Focus on Ethics: "Make Sure My Child Drinks Her Milk!" —The Response
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The Situation—“Make Sure My Child Drinks Her Milk”
Jane, a petite just-turned-3-year-old is new in Kristen’s class. Her father brings her to school each day at breakfast time.
As required by licensing and the USDA food program, the school serves milk each day at breakfast and lunch. Like a number of children in her class, Jane refuses milk and drinks water instead. Kristen allows children to make this choice. One day Jane’s father tells Kristen that he and his wife do not want her to allow Jane to drink water until she has drunk at least a full cup of milk. Kristen assures them that she will encourage Jane to drink her milk.
At the next meal, Kristen tells Jane that her family wants her to drink milk so she’ll be healthy and grow strong. Jane sobs uncontrollably. Kristen comforts her and allows her to drink water. She tells Jane she will talk to Jane’s father about letting her drink water. Jane’s eyes grow wide and she sobs even harder, saying, “Don’t tell Daddy! Don’t tell Daddy!”
What do you think a good early childhood educator should do? Should Kristen honor the wishes of the family or allow Jane to continue to drink water instead of milk? How could Kristen use the NAEYC Code to guide her thinking and decision making in this situation?
Early childhood educators encounter many ethical issues in the course of their daily work with children and families. Focus on Ethics presents such an issue and asks readers to determine how an early childhood educator might best respond to it. We are grateful for the input from the field that we received about this case. We want to thank two groups in particular: students in The Professional in Early Education and Family Studies course at Portland Community College and a very engaged group of participants at our ethics session at NAEYC’s 2016 National Institute for Early Childhood Professional Development in June. And we thank Karen VanderVen, professor emerita at the University of Pittsburgh, for her thoughtful response as well. The ethical questions raised by this issue led to rich and productive deliberation.
The process for resolving the issue
We will use the same steps for systematically applying the NAEYC Code of Ethical Conduct that we have employed in previous Focus on Ethics columns.
1. Identify the problem and determine whether it involves ethics.
When you encounter a situation that appears to have a moral dimension, the first thing to do is to determine whether it involves ethics (that is, determine whether the terms right and wrong or fair and unfair can be applied). This situation involves ethics because Kristen must decide the right course of action.
2. Identify the stakeholders affected by the situation.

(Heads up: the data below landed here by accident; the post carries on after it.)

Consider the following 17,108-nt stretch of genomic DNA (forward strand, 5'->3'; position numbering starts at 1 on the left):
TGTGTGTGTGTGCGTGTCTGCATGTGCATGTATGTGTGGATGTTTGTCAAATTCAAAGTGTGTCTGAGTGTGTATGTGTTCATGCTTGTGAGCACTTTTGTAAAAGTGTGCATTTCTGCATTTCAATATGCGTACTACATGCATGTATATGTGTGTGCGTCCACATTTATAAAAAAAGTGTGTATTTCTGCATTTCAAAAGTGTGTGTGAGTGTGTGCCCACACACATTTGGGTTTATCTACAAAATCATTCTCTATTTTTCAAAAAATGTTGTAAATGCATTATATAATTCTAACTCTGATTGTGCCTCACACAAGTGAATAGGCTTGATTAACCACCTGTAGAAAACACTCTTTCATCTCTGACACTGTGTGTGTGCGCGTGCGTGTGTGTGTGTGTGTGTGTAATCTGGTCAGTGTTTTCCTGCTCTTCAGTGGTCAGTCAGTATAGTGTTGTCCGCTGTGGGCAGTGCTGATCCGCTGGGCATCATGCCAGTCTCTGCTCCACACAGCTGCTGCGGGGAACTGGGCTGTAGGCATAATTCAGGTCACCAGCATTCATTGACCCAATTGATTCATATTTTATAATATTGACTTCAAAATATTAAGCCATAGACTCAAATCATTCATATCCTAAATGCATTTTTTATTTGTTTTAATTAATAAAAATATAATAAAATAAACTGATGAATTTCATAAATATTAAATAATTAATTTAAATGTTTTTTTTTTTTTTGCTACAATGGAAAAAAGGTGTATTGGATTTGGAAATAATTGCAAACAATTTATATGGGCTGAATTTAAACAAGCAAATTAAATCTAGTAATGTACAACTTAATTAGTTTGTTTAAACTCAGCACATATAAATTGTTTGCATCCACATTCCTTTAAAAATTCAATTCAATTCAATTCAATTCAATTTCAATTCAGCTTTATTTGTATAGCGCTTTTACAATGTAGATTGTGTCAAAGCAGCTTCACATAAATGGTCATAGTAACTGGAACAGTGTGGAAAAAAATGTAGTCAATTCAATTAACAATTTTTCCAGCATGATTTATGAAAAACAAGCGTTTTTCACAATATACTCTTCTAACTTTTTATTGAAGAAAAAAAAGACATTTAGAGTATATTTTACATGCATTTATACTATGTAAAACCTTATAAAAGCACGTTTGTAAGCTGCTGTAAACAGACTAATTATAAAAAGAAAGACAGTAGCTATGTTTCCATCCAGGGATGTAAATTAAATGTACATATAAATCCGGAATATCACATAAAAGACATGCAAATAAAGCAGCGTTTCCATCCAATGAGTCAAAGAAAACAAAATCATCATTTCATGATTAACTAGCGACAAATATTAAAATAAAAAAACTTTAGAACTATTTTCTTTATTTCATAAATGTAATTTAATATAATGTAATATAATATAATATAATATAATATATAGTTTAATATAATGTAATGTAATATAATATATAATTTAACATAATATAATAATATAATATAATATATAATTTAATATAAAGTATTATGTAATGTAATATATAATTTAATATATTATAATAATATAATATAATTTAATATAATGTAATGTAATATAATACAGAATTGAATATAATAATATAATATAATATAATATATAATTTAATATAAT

The issue concerns Jane’s needs and Jane’s family’s wishes. It is clear that in this situation, Kristen has conflicting ethical obligations to different stakeholders (those with an interest in an ethical situation). These obligations are primarily to the following stakeholders:
›› Jane—Kristen has a responsibility to provide for Jane’s physical needs (to have a drink with her meals) and her social and emotional needs (to have a reasonable measure of autonomy).
›› Jane’s family—Kristen has a responsibility to honor the family’s values and beliefs and their right to make decisions affecting their child.
To a lesser extent Kristen also has obligations to
›› Her employer—Complying with this request would violate program policy and philosophy, both of which are based on knowledge of child development and best practices in early childhood education.
›› Community and society, as represented by USDA—Kristen and the program have an obligation to follow USDA regulations that require that drinking water be offered and available to children upon their request throughout the day.
How Kristen responds depends on whether she decides the situation involves an ethical responsibility or an ethical dilemma.
Is it an ethical responsibility or an ethical dilemma?
Ethical responsibilities are mandates that are clearly spelled out in the NAEYC Code of Ethical Conduct. They describe how early childhood educators are required to act—what they must do and must not do. But even well-meaning and conscientious early childhood educators like Kristen may sometimes be tempted to do what is easiest or what will please others instead of honoring these responsibilities.
It is important to remember that when you encounter a situation that involves an ethical responsibility, you must follow the Code’s clear direction. The most important responsibility spelled out in the NAEYC Code is Principle 1.1:
P-1.1—Above all, we shall not harm children. We shall not participate in practices that are emotionally damaging, physically harmful, disrespectful, degrading, dangerous, exploitative, or intimidating to children. This principle has precedence over all others in this Code.
Kristen realizes that it is essential to ensure that Jane—and all the children—have access to drinking water throughout the day. This is an ethical responsibility because preventing children from drinking water could cause physical harm. She agrees with the program and USDA policies that say that while she should encourage children to try foods, she should never force, coax, or bribe children to eat. She believes that it would be wrong to force any child to drink milk because it would be disrespectful to the child and might cause emotional harm. To do so would be a violation of her ethical responsibilities (P-1.1). But Kristen also wants to honor family requests (Ideal 2.6):
I-2.6—To acknowledge families’ childrearing values and their right to make decisions for their children.